From the Baton Rouge Daily Gazette and Comet, October 24, 1860:
An Actor Shot.—The Columbus (Ga.) Sun announces that Mr. J. W. Booth the young tragedian, connected with the theatrical company now performing there, was seriously wounded, a few nights since, by the accidental discharge of a pistol in the hands of Mr. Canning. He (Mr. Canning) was loading the pistol, and when pressing on the cap it discharged, the contents entering Mr. Booth’s thigh, causing a severe wound. Fortunately the ball took a downward direction and escaped the important vessels lying near its course. The accident will disable him for some time.
The actual story, based on a thorough review of contemporary documents, is a bit different. Booth was in Columbus, GA for a series of performances, beginning with his first leading man role in Romeo and Juliet. He was scheduled for the title role in Hamlet on October 12, 1860. Shortly before the play was to begin, Booth was in the hotel room of his manager, Canning, practicing lines with another actor, Johnny Albaugh. His manager came in very tired, and lay down for a nap. Booth saw a pistol in his pocket, and carefully removing it, proceeded to fire at a mark on the wall. He missed, and wanted to take another shot, but noticed some rust on the barrel. He somehow persuaded Canning (who must have been a bit agitated after this rude awakening) to hold the gun while Booth scraped the rust off with his pocketknife. The gun went off, with the result described in the article. Booth recuperated for several weeks, and Albaugh took over for him1.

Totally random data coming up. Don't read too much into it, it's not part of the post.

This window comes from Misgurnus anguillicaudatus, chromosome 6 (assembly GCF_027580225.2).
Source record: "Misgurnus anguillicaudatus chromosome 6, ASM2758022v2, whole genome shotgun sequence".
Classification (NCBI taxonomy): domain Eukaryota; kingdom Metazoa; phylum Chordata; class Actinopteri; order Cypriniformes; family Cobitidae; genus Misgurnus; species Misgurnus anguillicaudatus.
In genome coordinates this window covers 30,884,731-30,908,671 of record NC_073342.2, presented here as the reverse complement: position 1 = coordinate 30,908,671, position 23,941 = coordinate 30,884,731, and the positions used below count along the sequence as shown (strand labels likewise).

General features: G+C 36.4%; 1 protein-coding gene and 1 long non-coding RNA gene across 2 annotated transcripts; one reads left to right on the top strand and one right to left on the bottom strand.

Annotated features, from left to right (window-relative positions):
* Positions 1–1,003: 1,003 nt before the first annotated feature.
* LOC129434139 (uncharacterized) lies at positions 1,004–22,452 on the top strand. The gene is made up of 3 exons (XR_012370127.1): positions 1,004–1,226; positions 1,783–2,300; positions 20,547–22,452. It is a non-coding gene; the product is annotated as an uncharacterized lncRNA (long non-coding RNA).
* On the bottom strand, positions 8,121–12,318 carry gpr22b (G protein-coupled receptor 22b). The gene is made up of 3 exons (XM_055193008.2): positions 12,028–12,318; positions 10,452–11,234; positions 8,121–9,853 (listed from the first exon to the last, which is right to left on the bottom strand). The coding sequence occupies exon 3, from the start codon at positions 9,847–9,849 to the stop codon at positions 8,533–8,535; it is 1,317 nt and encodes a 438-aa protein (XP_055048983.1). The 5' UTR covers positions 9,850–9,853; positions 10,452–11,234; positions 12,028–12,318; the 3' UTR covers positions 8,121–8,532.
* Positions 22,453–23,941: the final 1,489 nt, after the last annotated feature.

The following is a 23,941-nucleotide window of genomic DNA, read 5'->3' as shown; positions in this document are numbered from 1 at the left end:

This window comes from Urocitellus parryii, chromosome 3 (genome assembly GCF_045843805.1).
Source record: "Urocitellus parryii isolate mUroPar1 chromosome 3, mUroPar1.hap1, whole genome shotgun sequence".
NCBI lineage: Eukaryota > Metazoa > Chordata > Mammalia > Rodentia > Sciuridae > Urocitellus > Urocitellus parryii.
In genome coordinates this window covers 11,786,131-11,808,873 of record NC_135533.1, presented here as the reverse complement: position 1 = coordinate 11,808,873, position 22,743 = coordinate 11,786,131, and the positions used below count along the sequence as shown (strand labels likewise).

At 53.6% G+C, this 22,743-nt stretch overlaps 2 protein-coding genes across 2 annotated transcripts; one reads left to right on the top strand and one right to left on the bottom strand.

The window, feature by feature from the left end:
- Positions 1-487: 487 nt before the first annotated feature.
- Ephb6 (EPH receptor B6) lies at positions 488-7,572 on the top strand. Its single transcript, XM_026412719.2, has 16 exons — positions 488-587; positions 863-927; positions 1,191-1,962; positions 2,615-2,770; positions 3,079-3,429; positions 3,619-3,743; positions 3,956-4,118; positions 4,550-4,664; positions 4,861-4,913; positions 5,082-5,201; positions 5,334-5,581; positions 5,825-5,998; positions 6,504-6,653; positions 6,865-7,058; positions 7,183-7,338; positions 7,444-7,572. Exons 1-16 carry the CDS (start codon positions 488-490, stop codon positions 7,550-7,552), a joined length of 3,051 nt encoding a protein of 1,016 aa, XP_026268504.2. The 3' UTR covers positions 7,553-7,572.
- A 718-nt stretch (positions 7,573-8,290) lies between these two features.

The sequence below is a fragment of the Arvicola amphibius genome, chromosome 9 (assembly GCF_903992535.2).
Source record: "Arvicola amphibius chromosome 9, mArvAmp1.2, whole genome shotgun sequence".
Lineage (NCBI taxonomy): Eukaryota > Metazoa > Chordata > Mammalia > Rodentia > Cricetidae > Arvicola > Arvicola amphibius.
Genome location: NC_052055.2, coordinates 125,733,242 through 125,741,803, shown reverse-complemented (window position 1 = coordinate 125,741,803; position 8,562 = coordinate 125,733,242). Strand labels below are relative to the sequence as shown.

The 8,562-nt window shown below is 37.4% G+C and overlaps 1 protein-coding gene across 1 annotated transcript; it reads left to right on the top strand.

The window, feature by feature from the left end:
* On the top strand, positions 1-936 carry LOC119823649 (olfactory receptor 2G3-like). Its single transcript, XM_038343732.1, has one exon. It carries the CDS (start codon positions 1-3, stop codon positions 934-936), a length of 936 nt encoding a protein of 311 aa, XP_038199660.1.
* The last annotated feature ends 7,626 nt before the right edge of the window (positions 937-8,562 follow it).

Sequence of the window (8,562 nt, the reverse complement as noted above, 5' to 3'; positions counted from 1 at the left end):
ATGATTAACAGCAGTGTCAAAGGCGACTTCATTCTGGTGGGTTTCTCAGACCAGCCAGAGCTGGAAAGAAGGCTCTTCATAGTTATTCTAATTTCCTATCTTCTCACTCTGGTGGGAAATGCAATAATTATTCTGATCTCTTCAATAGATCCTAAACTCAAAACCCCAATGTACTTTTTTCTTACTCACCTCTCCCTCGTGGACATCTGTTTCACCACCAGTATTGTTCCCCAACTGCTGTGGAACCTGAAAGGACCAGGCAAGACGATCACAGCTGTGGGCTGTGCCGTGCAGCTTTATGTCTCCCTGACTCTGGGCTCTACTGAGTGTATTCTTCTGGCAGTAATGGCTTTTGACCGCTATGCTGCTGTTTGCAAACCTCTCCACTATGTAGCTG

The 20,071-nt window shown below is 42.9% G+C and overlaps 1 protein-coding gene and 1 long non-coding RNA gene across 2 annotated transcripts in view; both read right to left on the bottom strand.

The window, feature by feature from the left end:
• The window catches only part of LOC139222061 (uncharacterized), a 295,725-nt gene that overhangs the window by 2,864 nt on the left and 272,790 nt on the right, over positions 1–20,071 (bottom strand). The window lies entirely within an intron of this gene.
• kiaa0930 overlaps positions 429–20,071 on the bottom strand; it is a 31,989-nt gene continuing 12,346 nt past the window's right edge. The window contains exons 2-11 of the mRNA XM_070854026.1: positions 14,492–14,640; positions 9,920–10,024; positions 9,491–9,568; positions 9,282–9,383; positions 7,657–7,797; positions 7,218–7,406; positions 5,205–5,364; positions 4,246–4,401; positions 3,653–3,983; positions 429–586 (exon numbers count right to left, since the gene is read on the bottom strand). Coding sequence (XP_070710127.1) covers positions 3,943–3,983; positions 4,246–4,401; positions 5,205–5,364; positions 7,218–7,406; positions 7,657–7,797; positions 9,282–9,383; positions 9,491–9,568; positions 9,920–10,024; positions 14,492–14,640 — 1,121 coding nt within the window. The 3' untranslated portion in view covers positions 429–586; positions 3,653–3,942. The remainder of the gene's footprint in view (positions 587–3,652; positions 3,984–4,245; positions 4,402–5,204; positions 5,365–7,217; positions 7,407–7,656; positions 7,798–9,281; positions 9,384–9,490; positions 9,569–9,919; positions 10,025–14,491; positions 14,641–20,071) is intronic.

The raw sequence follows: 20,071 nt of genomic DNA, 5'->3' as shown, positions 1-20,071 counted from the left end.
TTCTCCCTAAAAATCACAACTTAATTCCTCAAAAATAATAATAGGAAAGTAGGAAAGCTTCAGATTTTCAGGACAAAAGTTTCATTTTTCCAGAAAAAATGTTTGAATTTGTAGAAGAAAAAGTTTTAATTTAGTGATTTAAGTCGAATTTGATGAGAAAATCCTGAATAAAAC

If that bullet had hit Booth’s femoral artery, Lincoln might have lived to set the tone for reconstruction, and the course of American history might have been very different.
1Kauffman, American Brutus. p. 110.